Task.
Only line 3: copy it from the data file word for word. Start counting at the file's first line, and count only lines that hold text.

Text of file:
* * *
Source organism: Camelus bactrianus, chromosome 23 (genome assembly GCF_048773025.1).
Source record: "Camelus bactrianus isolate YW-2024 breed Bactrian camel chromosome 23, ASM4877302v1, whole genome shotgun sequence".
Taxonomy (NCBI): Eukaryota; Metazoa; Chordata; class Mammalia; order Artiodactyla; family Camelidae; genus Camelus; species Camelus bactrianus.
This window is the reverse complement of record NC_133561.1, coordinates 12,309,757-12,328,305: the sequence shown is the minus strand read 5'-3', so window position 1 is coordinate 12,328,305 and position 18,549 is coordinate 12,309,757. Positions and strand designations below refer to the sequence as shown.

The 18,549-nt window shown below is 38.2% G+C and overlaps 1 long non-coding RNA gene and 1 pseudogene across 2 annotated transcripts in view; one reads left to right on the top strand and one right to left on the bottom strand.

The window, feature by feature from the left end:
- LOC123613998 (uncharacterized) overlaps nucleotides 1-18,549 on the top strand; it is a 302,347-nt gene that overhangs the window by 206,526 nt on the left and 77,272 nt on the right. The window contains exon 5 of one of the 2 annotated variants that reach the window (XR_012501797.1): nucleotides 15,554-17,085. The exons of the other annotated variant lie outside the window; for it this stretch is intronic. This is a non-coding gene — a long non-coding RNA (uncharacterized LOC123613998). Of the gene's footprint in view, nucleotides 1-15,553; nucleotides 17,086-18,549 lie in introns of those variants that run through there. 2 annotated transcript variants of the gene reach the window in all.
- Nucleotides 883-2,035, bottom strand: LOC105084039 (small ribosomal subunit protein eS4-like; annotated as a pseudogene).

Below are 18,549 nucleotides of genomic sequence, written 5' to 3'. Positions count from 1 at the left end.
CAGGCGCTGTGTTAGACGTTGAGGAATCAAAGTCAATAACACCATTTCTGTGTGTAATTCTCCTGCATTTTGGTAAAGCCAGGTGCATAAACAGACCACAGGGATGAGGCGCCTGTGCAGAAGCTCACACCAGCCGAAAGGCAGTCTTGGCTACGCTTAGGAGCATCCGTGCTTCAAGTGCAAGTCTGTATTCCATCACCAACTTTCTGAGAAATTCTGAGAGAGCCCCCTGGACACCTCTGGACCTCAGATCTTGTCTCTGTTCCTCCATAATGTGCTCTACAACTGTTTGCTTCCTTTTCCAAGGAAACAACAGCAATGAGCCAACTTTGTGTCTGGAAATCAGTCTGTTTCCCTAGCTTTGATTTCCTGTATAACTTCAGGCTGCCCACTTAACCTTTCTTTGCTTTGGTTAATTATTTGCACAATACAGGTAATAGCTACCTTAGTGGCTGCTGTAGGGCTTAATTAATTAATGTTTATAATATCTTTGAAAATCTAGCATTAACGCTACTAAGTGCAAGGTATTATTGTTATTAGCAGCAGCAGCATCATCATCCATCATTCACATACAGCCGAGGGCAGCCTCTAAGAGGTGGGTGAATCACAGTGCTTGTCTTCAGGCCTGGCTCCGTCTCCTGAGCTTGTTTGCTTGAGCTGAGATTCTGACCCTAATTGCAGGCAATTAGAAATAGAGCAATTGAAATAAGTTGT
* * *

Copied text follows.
Taxonomy (NCBI): Eukaryota; Metazoa; Chordata; class Mammalia; order Artiodactyla; family Camelidae; genus Camelus; species Camelus bactrianus.